New Delhi: Connectivity has been achieved on 59 roads with a total length of 3,205 km along the India-China border, Defence Minister Rajnath Singh said in Rajya Sabha on Monday. In a written response to a question, Singh said 61 India-China Border Roads (ICBRs) with a length of 3,323.57 km were identified as strategically important and the work was entrusted to the Border Roads Organisation (BRO). The defense minister said the construction of 42 roads with a length of 1,530.38 km has been completed. “Connectivity has been achieved on 59 roads of length 3,205.16 km and on the remaining 02 roads of length 118.41 km, the unconnected portion is 29 km,” he said.
In view of the face-off between Indian and Chinese militaries in eastern Ladakh as well as China’s aggressive infrastructure development along the border, India has redoubled efforts to improve connectivity along the frontier. Singh said 10 ICBR roads are targeted to be completed by this month while work on seven roads is expected to be over by March next year and another two roads by March 2023. The defense minister said the financial and administrative powers of BRO executives have been enhanced to expedite the implementation of the road projects.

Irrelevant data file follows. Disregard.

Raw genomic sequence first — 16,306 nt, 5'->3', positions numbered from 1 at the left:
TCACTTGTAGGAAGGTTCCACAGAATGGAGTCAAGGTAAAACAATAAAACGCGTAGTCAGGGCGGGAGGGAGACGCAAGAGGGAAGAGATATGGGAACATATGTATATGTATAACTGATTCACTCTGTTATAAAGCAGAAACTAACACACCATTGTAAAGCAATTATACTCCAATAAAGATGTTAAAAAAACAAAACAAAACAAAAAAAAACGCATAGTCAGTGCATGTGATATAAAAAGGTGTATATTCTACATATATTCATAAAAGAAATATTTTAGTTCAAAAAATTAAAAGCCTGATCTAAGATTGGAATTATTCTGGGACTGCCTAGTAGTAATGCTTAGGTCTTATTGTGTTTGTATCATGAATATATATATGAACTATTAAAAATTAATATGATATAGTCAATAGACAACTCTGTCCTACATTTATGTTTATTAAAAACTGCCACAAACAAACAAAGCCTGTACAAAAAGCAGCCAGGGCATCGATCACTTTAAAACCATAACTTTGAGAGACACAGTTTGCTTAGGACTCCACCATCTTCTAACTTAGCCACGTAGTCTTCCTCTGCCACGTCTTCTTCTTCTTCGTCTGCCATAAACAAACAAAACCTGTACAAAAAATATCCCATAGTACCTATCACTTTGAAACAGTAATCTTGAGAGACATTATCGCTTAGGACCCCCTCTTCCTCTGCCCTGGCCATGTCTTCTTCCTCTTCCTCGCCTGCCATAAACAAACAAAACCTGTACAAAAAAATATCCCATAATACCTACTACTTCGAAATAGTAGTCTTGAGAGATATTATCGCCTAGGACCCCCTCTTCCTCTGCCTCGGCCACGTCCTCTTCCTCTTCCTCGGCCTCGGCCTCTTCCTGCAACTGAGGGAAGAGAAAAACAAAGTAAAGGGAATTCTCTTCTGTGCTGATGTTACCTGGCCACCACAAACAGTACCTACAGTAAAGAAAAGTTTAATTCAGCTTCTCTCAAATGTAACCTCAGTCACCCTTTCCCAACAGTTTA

Out of 61 roads, 27 with a length of 1,725.46 km are in Arunachal Pradesh, 12 with a length of 1,064.14 km are in Ladakh and 14 roads of length 355 km are in Uttarakhand. Himachal Pradesh to has five ICBR roads of length 116.99 km, while Sikkim has three roads of the length of 61.98 km, Singh said. Replying to a separate question, Minister of State for Defence Shripad Naik said substantial changes have been introduced in training to generate increased operational orientation for all aircrew.
He said the learning curve has been made steeper to weed out weaker pilots before they are posted to operational units. “Substantial changes have been introduced in training pattern to generate increased operational orientation and reduce the timelines to achieve ‘Operational Status’ for all aircrew,” Naik said.
He said all aircrew are exposed to simulators which have become an integral part of the flying training syllabus enabling the trainer pilot to be adequately prepared for flying aircraft and handle modern onboard cockpit systems with greater proficiency. “As a matter of policy, simulators are being procured for all new aircraft inductions,” he said.